Joseph Brean, Canada, March 5, 2012
The law that anyone born in Canada is automatically Canadian is an “outdated” relic from a time when immigrants arrived on a one-way boat ticket, and it leaves Canada’s modern welfare state open to exploitation by “birth tourists,” according to Citizenship and Immigration Minister Jason Kenney.
Known in legal circles by the Latin name jus soli, or right of soil, as opposed to jus sanguinis, or right of blood, the citizenship policy is unique, among developed nations, to Canada and the United States. All other countries that take in immigrants base their citizenship on blood, and require at least one parent to be a citizen, or to have lived there for a certain time, in order to confer citizenship on the child.
“I think [automatic citizenship by place of birth] is outdated in this respect. When we established that legal approach, specifically in the 1947 Citizenship Act, most immigrants, if they came to Canada, they were not going back. People would come by sea, and they would leave behind their countries of origin, and rarely if ever have the chance to go back,” Mr. Kenney said in an interview Monday about his proposal to scrap jus soli by the end of the year.
“With today’s inexpensive and rapid modern travel, someone can fly in for a couple of weeks, have a child and fly out, and otherwise never actually live in the country and have no intention of doing so, but establish a basis for the family to become Canadian permanent residents,” he said. “So it strikes me that times have changed and perhaps we should modernize our approach to reflect the international norm and the vulnerability we have to people who want to cut the corners.”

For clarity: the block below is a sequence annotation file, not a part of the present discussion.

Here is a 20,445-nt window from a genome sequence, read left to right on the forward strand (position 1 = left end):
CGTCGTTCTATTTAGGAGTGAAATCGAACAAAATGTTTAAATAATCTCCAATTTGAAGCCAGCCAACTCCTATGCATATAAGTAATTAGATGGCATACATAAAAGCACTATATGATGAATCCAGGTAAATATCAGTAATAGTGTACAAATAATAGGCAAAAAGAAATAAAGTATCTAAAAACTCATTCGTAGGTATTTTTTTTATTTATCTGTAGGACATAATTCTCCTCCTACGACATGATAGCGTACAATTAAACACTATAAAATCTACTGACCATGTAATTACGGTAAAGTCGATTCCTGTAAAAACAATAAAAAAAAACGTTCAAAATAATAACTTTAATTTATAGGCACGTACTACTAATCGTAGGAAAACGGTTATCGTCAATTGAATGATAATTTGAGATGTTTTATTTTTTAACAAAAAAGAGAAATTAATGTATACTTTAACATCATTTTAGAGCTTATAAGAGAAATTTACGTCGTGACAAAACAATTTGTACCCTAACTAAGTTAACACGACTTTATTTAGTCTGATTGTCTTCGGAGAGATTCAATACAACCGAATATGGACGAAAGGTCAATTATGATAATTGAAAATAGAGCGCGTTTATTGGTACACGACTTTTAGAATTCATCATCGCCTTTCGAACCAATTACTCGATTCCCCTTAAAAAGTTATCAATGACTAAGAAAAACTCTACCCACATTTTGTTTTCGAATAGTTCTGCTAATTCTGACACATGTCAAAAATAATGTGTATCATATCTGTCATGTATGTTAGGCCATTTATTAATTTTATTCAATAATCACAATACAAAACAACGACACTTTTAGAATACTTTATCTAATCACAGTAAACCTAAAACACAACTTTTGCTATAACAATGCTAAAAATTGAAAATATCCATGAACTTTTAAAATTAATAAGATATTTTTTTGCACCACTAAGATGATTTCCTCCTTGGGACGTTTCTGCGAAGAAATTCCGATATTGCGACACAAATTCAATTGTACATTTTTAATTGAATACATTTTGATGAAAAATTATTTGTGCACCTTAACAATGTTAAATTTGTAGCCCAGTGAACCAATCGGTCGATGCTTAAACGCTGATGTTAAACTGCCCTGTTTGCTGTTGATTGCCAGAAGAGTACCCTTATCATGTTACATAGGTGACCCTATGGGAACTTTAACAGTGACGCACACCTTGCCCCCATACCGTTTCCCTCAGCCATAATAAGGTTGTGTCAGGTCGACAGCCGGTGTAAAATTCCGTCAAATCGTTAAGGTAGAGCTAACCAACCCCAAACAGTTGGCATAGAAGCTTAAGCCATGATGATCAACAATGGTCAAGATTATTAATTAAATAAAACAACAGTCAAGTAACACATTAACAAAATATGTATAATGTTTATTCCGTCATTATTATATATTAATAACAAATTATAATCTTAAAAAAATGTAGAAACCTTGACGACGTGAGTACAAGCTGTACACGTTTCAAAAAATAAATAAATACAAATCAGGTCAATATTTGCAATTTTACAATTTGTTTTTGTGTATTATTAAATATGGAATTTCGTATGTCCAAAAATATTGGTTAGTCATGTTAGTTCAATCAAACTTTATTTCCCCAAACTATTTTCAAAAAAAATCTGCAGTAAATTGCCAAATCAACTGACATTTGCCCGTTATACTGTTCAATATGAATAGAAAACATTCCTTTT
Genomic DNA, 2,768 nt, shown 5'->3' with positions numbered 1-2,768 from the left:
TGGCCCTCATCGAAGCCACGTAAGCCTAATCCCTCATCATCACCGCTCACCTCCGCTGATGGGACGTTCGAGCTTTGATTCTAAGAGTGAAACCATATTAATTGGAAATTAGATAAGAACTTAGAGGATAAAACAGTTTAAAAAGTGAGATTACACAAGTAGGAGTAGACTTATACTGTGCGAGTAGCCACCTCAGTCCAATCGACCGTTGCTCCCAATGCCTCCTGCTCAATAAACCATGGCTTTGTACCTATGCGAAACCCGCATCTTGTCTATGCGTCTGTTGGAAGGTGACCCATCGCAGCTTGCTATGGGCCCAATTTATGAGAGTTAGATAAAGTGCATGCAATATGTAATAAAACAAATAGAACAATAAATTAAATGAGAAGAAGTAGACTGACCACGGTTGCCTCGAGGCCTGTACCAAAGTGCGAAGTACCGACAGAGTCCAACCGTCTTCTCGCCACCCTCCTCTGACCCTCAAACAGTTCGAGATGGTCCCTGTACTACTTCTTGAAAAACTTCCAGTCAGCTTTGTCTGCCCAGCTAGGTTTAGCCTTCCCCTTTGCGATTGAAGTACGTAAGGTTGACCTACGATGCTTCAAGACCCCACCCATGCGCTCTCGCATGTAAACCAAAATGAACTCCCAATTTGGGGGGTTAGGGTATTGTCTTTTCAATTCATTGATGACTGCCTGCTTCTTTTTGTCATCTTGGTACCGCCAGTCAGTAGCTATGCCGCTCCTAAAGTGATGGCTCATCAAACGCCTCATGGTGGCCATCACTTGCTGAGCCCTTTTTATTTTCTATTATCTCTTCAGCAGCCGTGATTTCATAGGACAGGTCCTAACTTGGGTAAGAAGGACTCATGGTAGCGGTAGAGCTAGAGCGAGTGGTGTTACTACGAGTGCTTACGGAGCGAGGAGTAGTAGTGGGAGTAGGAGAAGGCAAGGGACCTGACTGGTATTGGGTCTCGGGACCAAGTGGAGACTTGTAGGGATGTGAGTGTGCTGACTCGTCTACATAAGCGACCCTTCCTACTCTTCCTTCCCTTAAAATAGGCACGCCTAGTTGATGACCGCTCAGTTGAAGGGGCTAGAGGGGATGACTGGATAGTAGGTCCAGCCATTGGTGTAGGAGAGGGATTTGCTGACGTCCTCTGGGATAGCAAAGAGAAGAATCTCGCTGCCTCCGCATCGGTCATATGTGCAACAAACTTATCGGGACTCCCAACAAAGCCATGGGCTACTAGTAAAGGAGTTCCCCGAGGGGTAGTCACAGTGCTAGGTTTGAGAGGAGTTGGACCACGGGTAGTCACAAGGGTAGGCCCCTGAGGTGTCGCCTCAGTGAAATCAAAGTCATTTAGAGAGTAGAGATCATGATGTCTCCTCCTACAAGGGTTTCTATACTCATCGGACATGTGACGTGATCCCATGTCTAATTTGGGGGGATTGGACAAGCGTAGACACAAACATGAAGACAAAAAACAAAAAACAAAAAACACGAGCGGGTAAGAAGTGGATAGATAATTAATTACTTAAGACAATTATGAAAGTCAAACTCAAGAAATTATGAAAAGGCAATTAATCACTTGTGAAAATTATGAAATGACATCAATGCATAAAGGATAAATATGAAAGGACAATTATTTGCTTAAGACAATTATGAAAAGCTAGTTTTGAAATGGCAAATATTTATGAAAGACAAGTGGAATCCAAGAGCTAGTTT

The issue of birth tourism, or “passport babies,” came to light most recently in reports of a scam in China, in which crooked immigration consultants coach women on how to avoid detection of their pregnancy at the border, and then to lie low until they give birth to an automatically Canadian child, who can then take advantage of Canada’s health care and education, and sponsor his parents when he turns 18.
It is a perennial issue, and previous immigration ministers, Liberal and Tory, have made similar proposals for similar reasons, with little in the way of results. Mr. Kenney said he hears frequent complaints about it, including from hospitals that get stuck paying the cost of a foreign woman’s delivery, and considers it “a pretty blatant violation of Canada’s generosity.”
He said hot spots for birth tourism include Chinese passing through Vancouver, and people from French-speaking African countries or the Middle East passing through Montreal, with the remainder coming from Latin American countries with no visa requirement.
China is of particular concern, especially as its people become more wealthy and keen to put down roots in the West. Births in Hong Kong by mothers from the mainland, for example, doubled from 2005 to 2010, likely motivated by a desire to give their children a Western-style education.
“We don’t have reliable statistics on this because the provinces just don’t keep those numbers. It’s hard to quantify,” Mr. Kenney said. “But my view is that regardless of how often it happens, it undermines the value of Canadian citizenship.”